Studying Pre-1900 love poetry was not as boring as I thought it would be, considering the origin of the poems. In fact they were very fascinating to read and to study. My image of love poems differed heavily: I expected something utterly romantic and filled with exaggerated promises. However, after reading them, I now know that love is not only about compliments and red roses, but also about complaints and prickles. The more I studied them, them more interesting they became. Poems changed a lot through the ages. As time passed by the contents, the structure and the meaning of love poems changed.
Poems at first were all about compliments: the poets praising their loved ones a lot. As time went by, romance was not the only theme in the poem. However in the 300 year period the compliment stayed the same: Roses still resemble love because of the soft texture and their lovely colour-red.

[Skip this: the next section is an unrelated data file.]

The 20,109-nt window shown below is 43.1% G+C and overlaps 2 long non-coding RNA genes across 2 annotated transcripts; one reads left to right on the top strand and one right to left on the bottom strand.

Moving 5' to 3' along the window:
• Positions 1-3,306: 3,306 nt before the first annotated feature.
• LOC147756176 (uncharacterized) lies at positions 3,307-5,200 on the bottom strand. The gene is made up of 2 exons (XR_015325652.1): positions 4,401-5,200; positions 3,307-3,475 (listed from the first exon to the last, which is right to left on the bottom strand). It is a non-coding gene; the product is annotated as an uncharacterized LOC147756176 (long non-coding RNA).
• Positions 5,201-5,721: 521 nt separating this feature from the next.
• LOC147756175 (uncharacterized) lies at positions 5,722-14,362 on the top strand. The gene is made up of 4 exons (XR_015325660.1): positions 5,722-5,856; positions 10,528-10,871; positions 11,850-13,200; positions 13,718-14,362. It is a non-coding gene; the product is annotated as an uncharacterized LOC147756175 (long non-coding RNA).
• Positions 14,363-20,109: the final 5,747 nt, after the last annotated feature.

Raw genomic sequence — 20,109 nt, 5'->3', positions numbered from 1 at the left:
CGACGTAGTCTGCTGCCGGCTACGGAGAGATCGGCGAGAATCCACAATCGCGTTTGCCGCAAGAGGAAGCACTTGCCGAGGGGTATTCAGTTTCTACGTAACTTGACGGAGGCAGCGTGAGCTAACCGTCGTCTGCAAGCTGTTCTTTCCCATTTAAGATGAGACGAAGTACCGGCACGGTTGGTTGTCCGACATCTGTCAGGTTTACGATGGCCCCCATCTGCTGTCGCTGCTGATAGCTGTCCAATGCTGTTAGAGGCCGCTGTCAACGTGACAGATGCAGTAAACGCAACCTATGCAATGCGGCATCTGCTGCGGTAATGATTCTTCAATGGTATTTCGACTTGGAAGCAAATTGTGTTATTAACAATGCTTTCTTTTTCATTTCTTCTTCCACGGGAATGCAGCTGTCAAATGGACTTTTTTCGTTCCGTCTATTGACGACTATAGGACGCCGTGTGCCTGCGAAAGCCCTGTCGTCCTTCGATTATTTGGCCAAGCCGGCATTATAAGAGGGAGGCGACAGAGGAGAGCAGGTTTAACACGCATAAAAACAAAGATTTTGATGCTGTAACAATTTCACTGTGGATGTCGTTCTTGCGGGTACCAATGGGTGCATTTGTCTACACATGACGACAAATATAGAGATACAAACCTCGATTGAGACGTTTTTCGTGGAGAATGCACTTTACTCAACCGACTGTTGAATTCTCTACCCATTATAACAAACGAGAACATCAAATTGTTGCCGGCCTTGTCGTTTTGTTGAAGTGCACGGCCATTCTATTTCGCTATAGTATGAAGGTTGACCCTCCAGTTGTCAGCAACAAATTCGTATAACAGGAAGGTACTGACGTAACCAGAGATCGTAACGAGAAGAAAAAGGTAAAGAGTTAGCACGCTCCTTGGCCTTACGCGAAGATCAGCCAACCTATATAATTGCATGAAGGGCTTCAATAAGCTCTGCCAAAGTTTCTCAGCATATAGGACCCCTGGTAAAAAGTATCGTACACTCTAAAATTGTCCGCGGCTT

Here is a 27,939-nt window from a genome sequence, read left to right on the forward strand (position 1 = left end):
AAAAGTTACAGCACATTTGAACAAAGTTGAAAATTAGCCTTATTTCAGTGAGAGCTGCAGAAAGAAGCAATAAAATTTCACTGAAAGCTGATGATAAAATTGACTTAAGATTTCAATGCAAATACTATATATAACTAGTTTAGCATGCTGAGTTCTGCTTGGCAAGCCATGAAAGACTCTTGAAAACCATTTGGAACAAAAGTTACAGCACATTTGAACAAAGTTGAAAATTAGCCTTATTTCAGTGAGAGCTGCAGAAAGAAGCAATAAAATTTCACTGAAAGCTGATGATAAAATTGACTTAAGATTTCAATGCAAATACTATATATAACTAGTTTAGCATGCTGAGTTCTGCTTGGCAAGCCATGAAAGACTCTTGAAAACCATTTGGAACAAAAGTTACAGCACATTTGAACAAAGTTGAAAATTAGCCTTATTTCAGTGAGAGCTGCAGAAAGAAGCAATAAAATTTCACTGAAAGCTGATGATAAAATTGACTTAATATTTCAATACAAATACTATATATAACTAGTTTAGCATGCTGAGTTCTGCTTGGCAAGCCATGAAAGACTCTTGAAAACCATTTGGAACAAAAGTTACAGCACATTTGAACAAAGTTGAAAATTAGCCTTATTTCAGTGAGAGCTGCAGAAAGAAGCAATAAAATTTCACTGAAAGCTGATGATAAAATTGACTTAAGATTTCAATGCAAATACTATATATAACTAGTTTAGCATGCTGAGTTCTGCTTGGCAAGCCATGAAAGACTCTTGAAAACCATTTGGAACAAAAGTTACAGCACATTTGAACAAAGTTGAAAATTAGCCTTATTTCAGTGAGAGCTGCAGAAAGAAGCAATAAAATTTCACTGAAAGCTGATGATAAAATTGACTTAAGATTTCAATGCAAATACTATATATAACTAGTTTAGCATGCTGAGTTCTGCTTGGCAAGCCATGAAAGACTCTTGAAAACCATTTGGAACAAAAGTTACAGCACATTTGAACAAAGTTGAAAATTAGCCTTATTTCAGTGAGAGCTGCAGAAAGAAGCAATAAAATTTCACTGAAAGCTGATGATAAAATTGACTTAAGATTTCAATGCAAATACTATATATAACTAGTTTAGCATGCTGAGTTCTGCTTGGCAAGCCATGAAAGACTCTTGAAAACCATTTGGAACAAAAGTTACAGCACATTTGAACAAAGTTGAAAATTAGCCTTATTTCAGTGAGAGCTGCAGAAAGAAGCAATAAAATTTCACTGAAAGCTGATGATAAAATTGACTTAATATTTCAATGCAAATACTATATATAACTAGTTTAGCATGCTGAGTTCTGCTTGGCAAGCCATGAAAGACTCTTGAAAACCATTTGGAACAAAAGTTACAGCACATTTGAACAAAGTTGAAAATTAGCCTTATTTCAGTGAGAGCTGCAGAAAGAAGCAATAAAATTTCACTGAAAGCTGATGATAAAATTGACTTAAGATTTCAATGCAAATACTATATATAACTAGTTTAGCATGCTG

Shakespeare compared his loved one to a 'summers day': something that brightens everyone's life and "thou art more lovely and more temperate". The poets praised what they saw, picture which was not much due to the ways the women dressed. Another reason may be that praising the female humps- breasts and bottoms- would be seen as vulgar and not decent.
Andrew Marvell in 'To His Coy Mistress' praised her 'thine eyes' and 'thy forehead' because that was all he could see! However, the more recent ones praise their lover's personality, like today. Marvell praised the coyness of his girl and Lord Byron in 'She walks in beauty' praises both the "heart whose love is innocent" - personality and "Cheek so soft, so calm, yet eloquent"- physical feature. He might have used this technique of praising the personality because this is what sounds good and pleases...